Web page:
Earlier this year I had some posts on the Lord’s Prayer. The hard line is the one about trespasses, and we’re rather stuck there, it seems. It calls on us to acknowledge that we have trespasses, that sinning is something we do. Indeed, since we say the Lord’s Prayer several times a day—or at least every time we go to church (I can’t imagine a worship service that lacked it; Cranmer had it twice in the Eucharist, and it was also in Morning and Evening Prayer, so on a Sunday you’d be saying it four times). And every time, we are to say “our trespasses,” every time there are trespasses that we need God to forgive—which is to say, the prayer just assumes as a matter of course that we who pray it are going to be going on sinning.
That’s not exactly a cheerful thought.
Its severity is mitigated, however, by the thought that this is a prayer that Jesus taught us to say. And Jesus has no trespasses, doesn’t have any now, never had any, never will. Does Jesus pray his own prayer? If he does, what does it mean for him to ask “Our Father” to forgive his trespasses?
It seems to mean one thing: that Jesus is always in solidarity with us. He prays right alongside us. You never say this prayer alone. When you say “our” Father, you’re not (only) putting yourself alongside all other Christians, you are also right there alongside Jesus.
Every prayer, in fact, is glued onto Jesus’ being. We can’t pray alone. Even in the proverbial closet, in those secret prayers that no one around us knows about—even there, we are not alone. When we confess our most secret sins, Jesus is right beside us, saying the words with us, taking our selves upon himself.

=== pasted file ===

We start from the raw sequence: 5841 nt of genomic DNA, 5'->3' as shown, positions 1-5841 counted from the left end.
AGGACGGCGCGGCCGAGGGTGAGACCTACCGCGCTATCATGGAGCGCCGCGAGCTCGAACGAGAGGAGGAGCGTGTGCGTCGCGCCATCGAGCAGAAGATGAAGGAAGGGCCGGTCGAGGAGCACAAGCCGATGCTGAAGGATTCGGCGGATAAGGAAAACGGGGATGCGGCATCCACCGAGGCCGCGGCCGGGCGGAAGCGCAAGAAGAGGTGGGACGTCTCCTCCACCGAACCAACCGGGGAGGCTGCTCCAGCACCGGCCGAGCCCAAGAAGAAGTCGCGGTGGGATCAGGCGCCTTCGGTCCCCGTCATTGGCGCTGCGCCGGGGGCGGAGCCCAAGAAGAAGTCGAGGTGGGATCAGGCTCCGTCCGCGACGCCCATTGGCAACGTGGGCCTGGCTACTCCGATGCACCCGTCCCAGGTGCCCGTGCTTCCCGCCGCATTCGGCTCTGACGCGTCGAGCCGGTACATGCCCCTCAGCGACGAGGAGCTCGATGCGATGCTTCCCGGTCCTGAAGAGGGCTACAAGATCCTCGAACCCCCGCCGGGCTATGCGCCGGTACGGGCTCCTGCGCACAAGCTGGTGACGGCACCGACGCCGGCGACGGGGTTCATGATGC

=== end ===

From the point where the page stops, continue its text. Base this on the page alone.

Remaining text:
But it doesn’t stop there. We ask for forgiveness, “as we forgive those”—those who? Those other folks. You know. The bad ones. The ones we don’t want. The ones who “have trespassed against us.”
Here the prayer opens a door upon a healthy realism. There really are people who have sinned against us. A sin, of course, is not a mistake, an act done in ignorance; it is an offense, a harm of some sort, intended and brought upon us. This is the realism that at least some of the things that may have offended us really were offenses.
So, realism, not denial. And then, the healthy response: forgiveness. We really have been offended and we really need to forgive. In the prayer, Jesus tells us to say that we have, or at least, to ask God to forgive us “as” we have forgiven.
Should we despair? Who has really forgiven, in the way we want to be forgiven, in a godly way? And if we haven’t forgiven, does that mean that, in the prayer, we are not asking God to forgive us?
I will write next week about what forgiveness is. But here is a hopeful thought. If we fail to forgive, that itself is a trespass. And so when we say the prayer, we are asking forgiveness for it also! It’s something like this: “Forgive us our trespasses, including our failure to forgive those who have trespassed against us!” And the second half is then something like, “as we forgive those who have failed to forgive us for our trespasses against them!”
It is precisely to save us from such unavoidable circularity that God has decisively cut through the mess of the world in Christ Jesus.
Out & About. My lecture on Ruth—with focus on what it says about the need to be married (and what that means for kinship, loyalty, and human flourishing today)—is, at least for now, available here.
I am to preach at All Souls’ in Oklahoma City on Sunday, November 3, and to teach classes on Ruth and “Christian anthropology” over the ensuing three days.
The next “Good Books & Good Talk” seminar will be on The Warden by Anthony Trollope, an absolute gem of a small novel, set in the 19th century fictional diocese of Barchester in the Church of England. If you have never read Trollope, you’ll find his prose to be delicious like Viennese whipped cream, but capable of heart-stabbing insight. In Dallas, at Church of the Incarnation, 6 p.m. on Sunday, Nov. 17.